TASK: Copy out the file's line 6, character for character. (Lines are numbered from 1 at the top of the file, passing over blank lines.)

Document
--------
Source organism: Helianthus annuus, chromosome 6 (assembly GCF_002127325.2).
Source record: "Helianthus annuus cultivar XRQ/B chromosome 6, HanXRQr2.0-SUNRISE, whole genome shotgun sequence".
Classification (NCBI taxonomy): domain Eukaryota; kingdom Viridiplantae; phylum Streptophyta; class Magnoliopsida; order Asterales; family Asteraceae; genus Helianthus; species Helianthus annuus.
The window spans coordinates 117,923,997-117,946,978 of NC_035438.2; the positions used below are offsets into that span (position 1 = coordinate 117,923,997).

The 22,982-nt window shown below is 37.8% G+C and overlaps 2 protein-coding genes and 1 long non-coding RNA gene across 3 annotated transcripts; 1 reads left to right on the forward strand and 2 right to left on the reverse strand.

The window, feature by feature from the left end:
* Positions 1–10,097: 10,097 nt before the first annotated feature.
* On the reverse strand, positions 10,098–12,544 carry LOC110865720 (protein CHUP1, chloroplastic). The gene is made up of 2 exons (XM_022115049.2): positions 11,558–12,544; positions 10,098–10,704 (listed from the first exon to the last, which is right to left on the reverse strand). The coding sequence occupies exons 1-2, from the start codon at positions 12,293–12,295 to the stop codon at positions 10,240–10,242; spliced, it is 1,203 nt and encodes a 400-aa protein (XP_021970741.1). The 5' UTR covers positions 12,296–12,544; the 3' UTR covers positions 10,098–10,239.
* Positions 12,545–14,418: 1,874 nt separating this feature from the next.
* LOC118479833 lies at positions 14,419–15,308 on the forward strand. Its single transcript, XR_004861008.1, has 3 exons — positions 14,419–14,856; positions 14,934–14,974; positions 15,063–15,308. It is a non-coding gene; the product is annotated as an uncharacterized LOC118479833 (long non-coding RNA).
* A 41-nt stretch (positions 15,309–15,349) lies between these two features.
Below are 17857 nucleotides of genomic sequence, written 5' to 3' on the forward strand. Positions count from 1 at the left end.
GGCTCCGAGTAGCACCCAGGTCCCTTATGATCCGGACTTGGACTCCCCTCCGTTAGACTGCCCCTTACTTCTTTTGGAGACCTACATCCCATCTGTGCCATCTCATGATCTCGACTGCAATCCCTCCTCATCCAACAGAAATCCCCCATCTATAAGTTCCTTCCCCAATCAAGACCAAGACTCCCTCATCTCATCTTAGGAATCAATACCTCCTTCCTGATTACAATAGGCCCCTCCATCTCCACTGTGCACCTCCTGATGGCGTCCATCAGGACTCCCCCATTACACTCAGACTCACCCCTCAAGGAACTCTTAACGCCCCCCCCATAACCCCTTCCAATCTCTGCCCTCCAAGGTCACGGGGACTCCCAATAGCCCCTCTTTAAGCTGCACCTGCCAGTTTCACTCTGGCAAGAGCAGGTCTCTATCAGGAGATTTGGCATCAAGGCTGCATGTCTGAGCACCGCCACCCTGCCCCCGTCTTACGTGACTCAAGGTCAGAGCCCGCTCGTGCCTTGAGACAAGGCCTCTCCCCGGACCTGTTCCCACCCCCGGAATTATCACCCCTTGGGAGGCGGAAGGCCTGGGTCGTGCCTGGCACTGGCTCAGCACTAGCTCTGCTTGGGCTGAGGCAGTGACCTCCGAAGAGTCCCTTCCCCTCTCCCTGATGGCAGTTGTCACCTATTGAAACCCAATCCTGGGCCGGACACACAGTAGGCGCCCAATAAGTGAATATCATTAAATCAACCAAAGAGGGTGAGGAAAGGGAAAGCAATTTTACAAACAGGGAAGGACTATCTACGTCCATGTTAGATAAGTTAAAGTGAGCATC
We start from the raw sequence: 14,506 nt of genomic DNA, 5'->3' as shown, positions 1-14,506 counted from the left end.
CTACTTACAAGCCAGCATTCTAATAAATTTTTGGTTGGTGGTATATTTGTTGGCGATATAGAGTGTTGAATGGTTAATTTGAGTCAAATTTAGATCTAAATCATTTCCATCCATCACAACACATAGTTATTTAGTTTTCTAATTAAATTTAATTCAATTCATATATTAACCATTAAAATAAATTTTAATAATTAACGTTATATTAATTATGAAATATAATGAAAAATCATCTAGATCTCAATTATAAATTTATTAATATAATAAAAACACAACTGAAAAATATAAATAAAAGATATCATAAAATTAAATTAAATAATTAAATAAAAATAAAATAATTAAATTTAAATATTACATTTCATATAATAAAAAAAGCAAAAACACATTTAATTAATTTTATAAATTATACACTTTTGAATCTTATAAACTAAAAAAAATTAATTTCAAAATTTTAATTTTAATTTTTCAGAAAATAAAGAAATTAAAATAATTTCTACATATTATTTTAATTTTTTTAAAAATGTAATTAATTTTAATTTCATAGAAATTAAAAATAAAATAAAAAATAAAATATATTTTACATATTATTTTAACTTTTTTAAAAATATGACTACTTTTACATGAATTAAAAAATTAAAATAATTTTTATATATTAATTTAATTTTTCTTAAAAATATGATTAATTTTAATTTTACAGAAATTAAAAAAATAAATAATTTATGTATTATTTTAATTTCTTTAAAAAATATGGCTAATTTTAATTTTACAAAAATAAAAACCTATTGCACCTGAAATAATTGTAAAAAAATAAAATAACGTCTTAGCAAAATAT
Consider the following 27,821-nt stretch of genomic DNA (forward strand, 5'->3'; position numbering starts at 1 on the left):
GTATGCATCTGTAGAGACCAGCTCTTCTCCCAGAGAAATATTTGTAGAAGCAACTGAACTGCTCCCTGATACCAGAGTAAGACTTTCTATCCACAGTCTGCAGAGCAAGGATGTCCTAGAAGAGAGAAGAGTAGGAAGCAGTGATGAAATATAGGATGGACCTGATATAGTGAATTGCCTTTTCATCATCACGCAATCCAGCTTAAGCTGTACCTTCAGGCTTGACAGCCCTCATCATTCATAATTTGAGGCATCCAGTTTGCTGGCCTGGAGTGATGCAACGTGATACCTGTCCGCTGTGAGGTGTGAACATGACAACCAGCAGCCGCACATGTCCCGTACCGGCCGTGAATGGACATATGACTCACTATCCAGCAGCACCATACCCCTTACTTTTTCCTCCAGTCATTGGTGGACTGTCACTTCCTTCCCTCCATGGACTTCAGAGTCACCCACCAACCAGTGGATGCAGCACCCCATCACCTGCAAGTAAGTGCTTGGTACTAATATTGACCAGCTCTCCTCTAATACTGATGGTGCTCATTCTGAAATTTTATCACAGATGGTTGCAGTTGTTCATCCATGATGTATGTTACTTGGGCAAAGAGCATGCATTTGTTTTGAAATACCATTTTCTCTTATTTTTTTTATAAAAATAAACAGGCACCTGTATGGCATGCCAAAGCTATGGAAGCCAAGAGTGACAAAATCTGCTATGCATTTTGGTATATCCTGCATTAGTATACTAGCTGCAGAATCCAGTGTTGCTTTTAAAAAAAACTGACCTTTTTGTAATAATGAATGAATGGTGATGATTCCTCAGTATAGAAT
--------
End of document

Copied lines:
The window, feature by feature from the left end: